Clayton Morris


FORMER national football team captain Clayton “JB” Morris was not surprised at the recent passing of Anthony Harford; sports administrator, businessman and media personality.

Harford, 68, did not hide the fact that he was ill. Suffering from diabetes, he openly spoke of having bypass surgery and in recent years also had to have renal dialysis and surgery on both eyes after going partially blind.

“Not surprised,” Morris commented about Harford’s passing, “I have been receiving updates on his health, but it’s always time to reflect when someone passes on. Moreso when that individual contributed to making you a better human being.”

Morris most remembers Harford for making the national football team feel at home in the late 1980s to 90s when national footballers did not regularly squabble about match fees or stayed at five-star hotels.

“My early days on the national senior team where we had these exhibition games against English clubs and struggled to get basic needs as accommodation, meals etc. Tony offered his guest house in Woodbrook—can’t remember the name of the street—so that we can feel as professional as possible to represent Trinidad and Tobago.

“Even if he was paid for such, it’s his understanding what will make players motivate to perform. Sad to say some administrators still don’t understand the importance that without athletes there is no sports and no need for administration.”

Harford had a knack of never seeming upset or disagreeable. Morris also recalls a recent moment when chatting with Harford. “Sharing his experience after surgery and when he was driving around the Queen’s Park Savannah and his sight went. Tony, during his explanation, as always never seem to be fearful, stressed or upset.”


After 22 months off the field, team sports have been given the green light to start playing again.

Yesterday, through a Ministry of Sport release, Minister of Sport and Community Development, Shamfa Cudjoe, confirmed that her Ministry’s Safe Zone Return to Play plan has been approved and will take effect from today.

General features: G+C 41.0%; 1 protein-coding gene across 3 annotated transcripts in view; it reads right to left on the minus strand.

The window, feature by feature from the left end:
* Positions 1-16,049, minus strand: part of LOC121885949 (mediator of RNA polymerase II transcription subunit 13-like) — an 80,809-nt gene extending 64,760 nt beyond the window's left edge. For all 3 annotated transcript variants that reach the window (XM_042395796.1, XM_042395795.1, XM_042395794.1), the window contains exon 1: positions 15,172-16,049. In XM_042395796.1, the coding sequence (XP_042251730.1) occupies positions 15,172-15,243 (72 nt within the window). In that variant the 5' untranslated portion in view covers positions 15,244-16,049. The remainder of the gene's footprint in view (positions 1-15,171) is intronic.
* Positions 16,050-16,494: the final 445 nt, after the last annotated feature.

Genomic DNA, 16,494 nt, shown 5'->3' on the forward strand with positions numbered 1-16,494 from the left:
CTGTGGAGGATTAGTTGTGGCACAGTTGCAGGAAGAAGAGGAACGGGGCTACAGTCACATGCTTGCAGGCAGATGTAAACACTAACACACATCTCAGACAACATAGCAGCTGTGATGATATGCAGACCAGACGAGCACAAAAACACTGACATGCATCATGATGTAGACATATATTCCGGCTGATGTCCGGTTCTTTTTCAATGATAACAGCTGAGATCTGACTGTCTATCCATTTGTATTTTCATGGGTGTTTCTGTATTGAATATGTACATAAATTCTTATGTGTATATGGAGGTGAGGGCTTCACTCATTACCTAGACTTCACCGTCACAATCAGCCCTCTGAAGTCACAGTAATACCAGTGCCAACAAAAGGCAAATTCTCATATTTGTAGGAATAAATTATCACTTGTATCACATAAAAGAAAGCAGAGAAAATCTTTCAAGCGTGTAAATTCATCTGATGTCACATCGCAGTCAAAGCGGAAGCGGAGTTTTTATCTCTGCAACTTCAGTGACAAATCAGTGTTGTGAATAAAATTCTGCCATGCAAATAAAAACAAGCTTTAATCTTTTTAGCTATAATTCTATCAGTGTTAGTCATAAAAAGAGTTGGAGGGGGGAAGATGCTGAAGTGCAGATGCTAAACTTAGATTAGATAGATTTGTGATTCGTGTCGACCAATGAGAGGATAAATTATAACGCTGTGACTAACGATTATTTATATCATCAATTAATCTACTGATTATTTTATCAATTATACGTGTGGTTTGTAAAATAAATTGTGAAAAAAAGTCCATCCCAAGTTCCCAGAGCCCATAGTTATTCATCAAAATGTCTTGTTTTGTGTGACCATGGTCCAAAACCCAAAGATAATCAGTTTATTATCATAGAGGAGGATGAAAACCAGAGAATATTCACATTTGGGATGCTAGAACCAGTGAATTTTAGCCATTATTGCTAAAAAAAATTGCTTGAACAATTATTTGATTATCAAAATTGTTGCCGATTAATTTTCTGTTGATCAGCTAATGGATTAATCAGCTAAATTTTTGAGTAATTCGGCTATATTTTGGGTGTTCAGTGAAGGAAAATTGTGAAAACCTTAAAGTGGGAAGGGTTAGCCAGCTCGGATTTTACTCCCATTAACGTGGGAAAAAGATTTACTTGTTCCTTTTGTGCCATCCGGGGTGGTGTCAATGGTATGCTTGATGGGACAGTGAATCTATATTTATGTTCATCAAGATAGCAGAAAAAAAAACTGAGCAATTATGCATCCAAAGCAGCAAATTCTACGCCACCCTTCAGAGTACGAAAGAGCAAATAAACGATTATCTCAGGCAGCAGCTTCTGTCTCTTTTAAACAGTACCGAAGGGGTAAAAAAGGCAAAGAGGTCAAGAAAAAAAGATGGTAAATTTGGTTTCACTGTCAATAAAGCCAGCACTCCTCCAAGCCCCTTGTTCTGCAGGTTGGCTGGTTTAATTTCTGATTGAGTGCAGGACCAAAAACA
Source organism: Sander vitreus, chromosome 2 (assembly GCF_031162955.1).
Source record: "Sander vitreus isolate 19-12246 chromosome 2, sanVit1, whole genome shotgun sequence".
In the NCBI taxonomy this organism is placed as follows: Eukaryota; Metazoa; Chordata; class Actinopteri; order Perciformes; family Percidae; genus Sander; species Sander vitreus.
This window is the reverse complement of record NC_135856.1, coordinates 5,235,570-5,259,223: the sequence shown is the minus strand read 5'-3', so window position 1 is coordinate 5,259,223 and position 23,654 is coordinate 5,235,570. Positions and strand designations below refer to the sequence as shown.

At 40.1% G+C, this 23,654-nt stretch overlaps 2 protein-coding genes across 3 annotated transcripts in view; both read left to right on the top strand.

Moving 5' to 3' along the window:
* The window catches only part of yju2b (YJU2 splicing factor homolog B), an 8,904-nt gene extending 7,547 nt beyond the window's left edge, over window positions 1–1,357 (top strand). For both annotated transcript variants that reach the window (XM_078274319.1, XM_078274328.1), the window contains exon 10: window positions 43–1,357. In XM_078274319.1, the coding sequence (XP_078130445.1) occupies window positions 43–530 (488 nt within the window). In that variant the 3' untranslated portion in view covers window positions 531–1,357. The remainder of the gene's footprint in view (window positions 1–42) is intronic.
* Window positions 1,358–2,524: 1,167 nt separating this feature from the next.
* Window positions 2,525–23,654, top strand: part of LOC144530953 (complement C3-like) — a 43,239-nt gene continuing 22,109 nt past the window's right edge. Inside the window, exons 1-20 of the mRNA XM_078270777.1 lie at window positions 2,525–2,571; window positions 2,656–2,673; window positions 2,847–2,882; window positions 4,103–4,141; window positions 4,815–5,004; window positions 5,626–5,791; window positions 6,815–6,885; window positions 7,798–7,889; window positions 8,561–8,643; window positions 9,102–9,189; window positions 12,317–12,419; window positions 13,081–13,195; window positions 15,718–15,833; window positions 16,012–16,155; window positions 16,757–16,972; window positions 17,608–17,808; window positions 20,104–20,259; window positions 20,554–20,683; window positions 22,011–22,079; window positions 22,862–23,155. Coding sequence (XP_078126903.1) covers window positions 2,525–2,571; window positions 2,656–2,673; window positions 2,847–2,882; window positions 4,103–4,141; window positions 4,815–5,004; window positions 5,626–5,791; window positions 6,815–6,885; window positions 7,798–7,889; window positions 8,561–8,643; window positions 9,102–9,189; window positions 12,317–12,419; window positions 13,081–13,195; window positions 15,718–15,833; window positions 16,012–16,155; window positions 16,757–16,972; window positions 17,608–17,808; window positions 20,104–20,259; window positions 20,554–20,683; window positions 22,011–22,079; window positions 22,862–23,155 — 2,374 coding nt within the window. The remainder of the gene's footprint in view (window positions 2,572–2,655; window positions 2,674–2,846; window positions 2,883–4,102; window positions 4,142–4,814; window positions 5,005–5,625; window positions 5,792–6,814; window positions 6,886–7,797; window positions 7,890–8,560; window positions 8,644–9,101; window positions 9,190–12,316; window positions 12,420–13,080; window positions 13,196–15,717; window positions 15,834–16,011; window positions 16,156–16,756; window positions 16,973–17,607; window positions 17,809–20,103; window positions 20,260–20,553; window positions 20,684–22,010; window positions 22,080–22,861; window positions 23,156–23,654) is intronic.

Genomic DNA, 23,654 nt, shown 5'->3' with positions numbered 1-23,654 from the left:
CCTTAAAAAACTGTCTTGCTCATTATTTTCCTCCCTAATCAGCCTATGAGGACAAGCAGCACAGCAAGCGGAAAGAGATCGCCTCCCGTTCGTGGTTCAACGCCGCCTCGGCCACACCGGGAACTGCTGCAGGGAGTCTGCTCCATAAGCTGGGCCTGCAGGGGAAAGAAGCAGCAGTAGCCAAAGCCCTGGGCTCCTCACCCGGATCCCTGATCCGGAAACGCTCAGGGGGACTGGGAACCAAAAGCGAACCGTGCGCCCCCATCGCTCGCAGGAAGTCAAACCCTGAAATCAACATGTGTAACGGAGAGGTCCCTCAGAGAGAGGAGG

The Comoros Islands will have to use an outfield player in goal against hosts Cameroon in the Africa Cup of Nations after a Covid outbreak in the squad.

A total of 12 cases have been reported in their camp, the Comoros Football Federation said on Saturday, including their coach and two available goalkeepers ahead of today’s game.

The T&T women’s hockey team ended the group phase of the Pan American Cup tournament in Santiago, Chile, with another heavy defeat — 13-0 to Canada, yesterday.

But Peru’s 20-0 hammering at the stick of the United States women meant the local stickwomen still qualified for the knockout stage of the tournament as the third-placed team in Pool B.

The West Indies could not replicate the dominance they had exerted over England in the first match on Saturday, and paid the price, losing yesterday’s second T20 International by one run at Kensington Oval.

Given the chance to bowl at the English batters first up once more, the West Indies bowlers were unable to contain them in the way they had in game one.

TRINIDAD and Tobago’s Hayden Mitchell and Jermillle Danclar recently retained their posts on the International Tennis Federation (ITF) executive.

After being first appointed in 2020, Mitchell and Danclar will serve on the Beach Tennis Committee, and the Seniors Committee, respectively for another two years.

Miguel Angel Jimenez is off to another great start on the PGA TOUR Champions in Hawaii, on Saturday.

Jimenez, the cigar-smoking, free-spirited Spaniard, birdied the par-4 18th hole in regulation for a 6-under 66 and then beat Steven Alker on the second playoff hole to win the season-opening Mitsubishi Electric Championship at Hualalai for the third time.